No. Entropy does not "require" anything; it is not a force, nor is it a prescriptive law of causation. This is a continuation of misconstrual of order vs. complexity.

Next, no: methane is not an increase in complexity, it is a continuation of existing chemical laws which apply when the environment (temperature, pressure, concentration, mobility conditions, etc) allows. It is like crystallization in that it is a reduction to a lower state, one of increased order but not increased complexity.

And NO. That is not what life is. Life has specific requirements not deducible from chemistry or physics. To be defined as life requires that separate but necessary sub-systems are all activated to work in concert toward mutual goals (metabolism and replication) for no known activation cause; when they coincidentally are programmed to cease to function in concert toward mutual goals, death occurs (programmed death).[2]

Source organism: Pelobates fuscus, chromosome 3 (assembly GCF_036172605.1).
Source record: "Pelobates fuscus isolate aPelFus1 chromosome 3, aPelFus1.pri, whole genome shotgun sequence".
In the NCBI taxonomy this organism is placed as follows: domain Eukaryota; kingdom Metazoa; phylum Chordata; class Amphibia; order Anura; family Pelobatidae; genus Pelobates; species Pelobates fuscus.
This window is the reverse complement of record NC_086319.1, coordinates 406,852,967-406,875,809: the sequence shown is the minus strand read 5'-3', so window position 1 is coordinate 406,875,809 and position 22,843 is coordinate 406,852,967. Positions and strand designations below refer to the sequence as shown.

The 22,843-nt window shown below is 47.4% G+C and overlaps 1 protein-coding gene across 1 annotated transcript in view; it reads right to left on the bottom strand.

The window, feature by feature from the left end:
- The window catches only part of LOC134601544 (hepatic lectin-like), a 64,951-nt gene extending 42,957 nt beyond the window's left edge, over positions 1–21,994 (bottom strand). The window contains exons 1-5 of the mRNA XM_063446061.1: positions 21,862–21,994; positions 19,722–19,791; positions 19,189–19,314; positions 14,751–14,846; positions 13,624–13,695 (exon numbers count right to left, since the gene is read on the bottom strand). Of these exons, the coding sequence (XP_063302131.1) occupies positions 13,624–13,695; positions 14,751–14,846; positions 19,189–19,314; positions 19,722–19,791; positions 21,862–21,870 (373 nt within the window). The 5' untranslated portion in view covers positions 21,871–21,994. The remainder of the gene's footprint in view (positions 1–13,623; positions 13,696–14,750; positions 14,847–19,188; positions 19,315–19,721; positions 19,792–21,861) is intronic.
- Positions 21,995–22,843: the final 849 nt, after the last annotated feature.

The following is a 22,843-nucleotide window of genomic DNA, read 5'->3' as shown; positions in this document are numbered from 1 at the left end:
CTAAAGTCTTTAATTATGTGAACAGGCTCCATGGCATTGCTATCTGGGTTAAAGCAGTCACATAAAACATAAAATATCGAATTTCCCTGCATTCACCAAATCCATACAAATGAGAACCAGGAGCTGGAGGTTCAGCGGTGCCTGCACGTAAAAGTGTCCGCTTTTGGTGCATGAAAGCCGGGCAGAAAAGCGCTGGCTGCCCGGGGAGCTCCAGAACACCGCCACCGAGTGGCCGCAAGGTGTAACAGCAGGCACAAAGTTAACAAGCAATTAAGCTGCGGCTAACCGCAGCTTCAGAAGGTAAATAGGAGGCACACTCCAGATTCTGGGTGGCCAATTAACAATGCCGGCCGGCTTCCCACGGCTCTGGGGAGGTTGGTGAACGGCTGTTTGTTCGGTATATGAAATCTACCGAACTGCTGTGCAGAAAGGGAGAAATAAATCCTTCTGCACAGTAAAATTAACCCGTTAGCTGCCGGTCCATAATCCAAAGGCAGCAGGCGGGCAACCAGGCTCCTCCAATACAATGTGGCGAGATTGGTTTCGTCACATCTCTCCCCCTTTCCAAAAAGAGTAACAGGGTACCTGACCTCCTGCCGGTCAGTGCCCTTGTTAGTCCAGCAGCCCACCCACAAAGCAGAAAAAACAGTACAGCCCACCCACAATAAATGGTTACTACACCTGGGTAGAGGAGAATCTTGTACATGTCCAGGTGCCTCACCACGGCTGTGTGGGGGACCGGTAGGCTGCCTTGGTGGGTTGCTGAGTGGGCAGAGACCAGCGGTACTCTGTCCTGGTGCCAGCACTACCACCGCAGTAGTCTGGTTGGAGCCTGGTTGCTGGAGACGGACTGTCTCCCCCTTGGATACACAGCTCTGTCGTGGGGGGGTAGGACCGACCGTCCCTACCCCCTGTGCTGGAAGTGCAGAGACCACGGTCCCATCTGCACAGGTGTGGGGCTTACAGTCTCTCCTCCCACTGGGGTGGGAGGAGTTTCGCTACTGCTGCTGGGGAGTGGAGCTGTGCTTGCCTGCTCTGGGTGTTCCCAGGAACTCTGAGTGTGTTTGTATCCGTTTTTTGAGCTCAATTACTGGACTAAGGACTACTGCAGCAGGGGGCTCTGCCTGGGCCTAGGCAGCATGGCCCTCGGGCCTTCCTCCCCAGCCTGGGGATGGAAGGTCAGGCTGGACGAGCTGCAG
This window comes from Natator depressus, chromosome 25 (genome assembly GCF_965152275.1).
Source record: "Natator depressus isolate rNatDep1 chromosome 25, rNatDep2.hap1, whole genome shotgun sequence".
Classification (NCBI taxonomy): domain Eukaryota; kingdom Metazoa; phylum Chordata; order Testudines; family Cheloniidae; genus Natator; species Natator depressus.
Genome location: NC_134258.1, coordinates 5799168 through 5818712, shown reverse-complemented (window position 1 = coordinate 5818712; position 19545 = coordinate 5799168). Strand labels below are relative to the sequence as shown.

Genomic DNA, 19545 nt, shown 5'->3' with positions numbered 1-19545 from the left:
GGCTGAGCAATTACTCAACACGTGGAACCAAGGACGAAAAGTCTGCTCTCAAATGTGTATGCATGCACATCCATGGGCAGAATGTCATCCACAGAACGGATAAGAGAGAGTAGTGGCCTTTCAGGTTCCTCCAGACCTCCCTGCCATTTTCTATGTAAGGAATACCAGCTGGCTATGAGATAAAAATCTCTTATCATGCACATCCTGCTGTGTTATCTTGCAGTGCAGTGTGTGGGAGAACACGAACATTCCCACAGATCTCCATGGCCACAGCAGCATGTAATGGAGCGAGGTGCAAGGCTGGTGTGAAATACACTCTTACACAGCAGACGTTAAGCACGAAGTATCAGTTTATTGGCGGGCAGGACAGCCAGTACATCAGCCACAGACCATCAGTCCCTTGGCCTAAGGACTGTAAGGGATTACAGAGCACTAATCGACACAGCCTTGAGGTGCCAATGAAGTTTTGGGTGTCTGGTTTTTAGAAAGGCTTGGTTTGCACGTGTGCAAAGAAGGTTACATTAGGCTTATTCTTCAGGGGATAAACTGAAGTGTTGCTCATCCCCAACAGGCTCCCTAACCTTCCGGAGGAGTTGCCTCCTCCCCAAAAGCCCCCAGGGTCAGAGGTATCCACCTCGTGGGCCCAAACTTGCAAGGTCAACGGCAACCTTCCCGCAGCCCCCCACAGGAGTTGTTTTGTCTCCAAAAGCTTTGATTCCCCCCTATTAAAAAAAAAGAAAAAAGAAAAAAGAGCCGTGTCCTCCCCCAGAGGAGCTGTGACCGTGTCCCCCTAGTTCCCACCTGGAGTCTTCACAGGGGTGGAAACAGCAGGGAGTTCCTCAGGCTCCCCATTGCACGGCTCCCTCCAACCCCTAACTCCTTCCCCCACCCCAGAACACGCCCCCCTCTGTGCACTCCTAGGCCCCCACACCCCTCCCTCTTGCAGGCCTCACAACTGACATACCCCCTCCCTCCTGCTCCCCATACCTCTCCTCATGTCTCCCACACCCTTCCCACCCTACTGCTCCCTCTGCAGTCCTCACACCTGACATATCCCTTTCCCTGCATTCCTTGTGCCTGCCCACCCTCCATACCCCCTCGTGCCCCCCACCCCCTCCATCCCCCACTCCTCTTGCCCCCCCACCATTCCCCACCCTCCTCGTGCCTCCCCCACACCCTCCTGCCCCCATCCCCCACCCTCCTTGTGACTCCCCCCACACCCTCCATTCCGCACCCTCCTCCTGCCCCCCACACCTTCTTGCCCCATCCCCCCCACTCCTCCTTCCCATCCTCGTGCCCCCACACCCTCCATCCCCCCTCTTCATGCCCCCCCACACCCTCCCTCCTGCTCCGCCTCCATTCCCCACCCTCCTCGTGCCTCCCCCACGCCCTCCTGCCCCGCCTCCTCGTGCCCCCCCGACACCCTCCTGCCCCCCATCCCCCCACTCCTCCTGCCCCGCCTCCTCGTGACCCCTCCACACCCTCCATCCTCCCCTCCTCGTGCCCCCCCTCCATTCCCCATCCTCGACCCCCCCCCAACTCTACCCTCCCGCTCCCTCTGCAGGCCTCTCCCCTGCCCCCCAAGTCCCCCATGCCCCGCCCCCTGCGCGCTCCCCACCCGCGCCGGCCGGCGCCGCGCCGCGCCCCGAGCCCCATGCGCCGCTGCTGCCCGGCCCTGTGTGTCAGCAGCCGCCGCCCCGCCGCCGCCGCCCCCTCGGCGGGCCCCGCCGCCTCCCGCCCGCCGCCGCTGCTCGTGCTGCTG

Life is not a substance, not a natural force, not an energy, it is a self-animated, autonomous, self-contained process. End of life is the end of the process: “extinguishing the candle; you don’t GO anywhere. You stop happening”. The reaction stops. Ultimately we will all reach equilibrium.

6. Ridiculing heaven.
I'll just briefly acknowledge the completely non-empirical ridiculing of the concept of heaven, as if that is satisfactory proof for Carroll.

"Heaven is a bad idea, because you reach thermal equilibrium and nothing happens."
He charges though a list of non-science, nonsense, non-empirical ridicules: